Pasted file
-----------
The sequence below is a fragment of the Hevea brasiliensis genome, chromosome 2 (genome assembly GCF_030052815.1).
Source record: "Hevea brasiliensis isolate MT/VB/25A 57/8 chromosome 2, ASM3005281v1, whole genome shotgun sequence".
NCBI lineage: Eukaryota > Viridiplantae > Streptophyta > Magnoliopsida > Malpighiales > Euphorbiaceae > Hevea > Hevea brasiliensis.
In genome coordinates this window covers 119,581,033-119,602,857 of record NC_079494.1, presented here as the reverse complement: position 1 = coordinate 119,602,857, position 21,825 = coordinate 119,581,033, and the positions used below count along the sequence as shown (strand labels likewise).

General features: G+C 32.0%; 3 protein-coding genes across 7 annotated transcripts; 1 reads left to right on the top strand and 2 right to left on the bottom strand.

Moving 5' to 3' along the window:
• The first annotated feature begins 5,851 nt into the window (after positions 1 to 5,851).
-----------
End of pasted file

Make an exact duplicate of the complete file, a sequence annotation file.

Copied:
The sequence below is a fragment of the Hevea brasiliensis genome, chromosome 2 (genome assembly GCF_030052815.1).
Source record: "Hevea brasiliensis isolate MT/VB/25A 57/8 chromosome 2, ASM3005281v1, whole genome shotgun sequence".
NCBI lineage: Eukaryota > Viridiplantae > Streptophyta > Magnoliopsida > Malpighiales > Euphorbiaceae > Hevea > Hevea brasiliensis.
In genome coordinates this window covers 119,581,033-119,602,857 of record NC_079494.1, presented here as the reverse complement: position 1 = coordinate 119,602,857, position 21,825 = coordinate 119,581,033, and the positions used below count along the sequence as shown (strand labels likewise).

General features: G+C 32.0%; 3 protein-coding genes across 7 annotated transcripts; 1 reads left to right on the top strand and 2 right to left on the bottom strand.

Moving 5' to 3' along the window:
• The first annotated feature begins 5,851 nt into the window (after positions 1 to 5,851).